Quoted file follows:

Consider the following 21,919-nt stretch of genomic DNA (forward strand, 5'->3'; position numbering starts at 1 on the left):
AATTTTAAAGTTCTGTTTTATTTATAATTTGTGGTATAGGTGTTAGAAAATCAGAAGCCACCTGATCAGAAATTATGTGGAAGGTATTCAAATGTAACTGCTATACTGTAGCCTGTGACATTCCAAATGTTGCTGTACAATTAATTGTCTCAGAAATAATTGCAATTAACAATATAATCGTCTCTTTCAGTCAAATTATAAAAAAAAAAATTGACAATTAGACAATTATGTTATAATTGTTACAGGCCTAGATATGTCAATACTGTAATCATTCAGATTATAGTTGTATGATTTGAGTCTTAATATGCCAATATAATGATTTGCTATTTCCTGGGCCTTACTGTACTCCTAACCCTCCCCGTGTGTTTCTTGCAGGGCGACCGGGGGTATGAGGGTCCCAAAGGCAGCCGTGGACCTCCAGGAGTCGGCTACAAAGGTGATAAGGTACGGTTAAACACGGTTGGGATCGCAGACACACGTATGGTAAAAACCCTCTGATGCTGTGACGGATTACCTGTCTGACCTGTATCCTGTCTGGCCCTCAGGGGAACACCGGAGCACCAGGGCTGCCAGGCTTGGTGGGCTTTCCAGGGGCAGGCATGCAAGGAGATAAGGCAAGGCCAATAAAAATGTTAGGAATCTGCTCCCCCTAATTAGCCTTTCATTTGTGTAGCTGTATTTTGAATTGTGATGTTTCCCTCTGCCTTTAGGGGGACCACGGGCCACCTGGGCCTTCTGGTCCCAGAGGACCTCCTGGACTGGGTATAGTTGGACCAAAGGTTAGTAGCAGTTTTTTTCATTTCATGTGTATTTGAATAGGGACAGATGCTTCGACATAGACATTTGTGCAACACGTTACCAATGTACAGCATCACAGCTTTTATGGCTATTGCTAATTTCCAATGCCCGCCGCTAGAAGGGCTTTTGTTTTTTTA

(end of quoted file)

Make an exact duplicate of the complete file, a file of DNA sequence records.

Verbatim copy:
Consider the following 21,919-nt stretch of genomic DNA (forward strand, 5'->3'; position numbering starts at 1 on the left):
AATTTTAAAGTTCTGTTTTATTTATAATTTGTGGTATAGGTGTTAGAAAATCAGAAGCCACCTGATCAGAAATTATGTGGAAGGTATTCAAATGTAACTGCTATACTGTAGCCTGTGACATTCCAAATGTTGCTGTACAATTAATTGTCTCAGAAATAATTGCAATTAACAATATAATCGTCTCTTTCAGTCAAATTATAAAAAAAAAAATTGACAATTAGACAATTATGTTATAATTGTTACAGGCCTAGATATGTCAATACTGTAATCATTCAGATTATAGTTGTATGATTTGAGTCTTAATATGCCAATATAATGATTTGCTATTTCCTGGGCCTTACTGTACTCCTAACCCTCCCCGTGTGTTTCTTGCAGGGCGACCGGGGGTATGAGGGTCCCAAAGGCAGCCGTGGACCTCCAGGAGTCGGCTACAAAGGTGATAAGGTACGGTTAAACACGGTTGGGATCGCAGACACACGTATGGTAAAAACCCTCTGATGCTGTGACGGATTACCTGTCTGACCTGTATCCTGTCTGGCCCTCAGGGGAACACCGGAGCACCAGGGCTGCCAGGCTTGGTGGGCTTTCCAGGGGCAGGCATGCAAGGAGATAAGGCAAGGCCAATAAAAATGTTAGGAATCTGCTCCCCCTAATTAGCCTTTCATTTGTGTAGCTGTATTTTGAATTGTGATGTTTCCCTCTGCCTTTAGGGGGACCACGGGCCACCTGGGCCTTCTGGTCCCAGAGGACCTCCTGGACTGGGTATAGTTGGACCAAAGGTTAGTAGCAGTTTTTTTCATTTCATGTGTATTTGAATAGGGACAGATGCTTCGACATAGACATTTGTGCAACACGTTACCAATGTACAGCATCACAGCTTTTATGGCTATTGCTAATTTCCAATGCCCGCCGCTAGAAGGGCTTTTGTTTTTTTA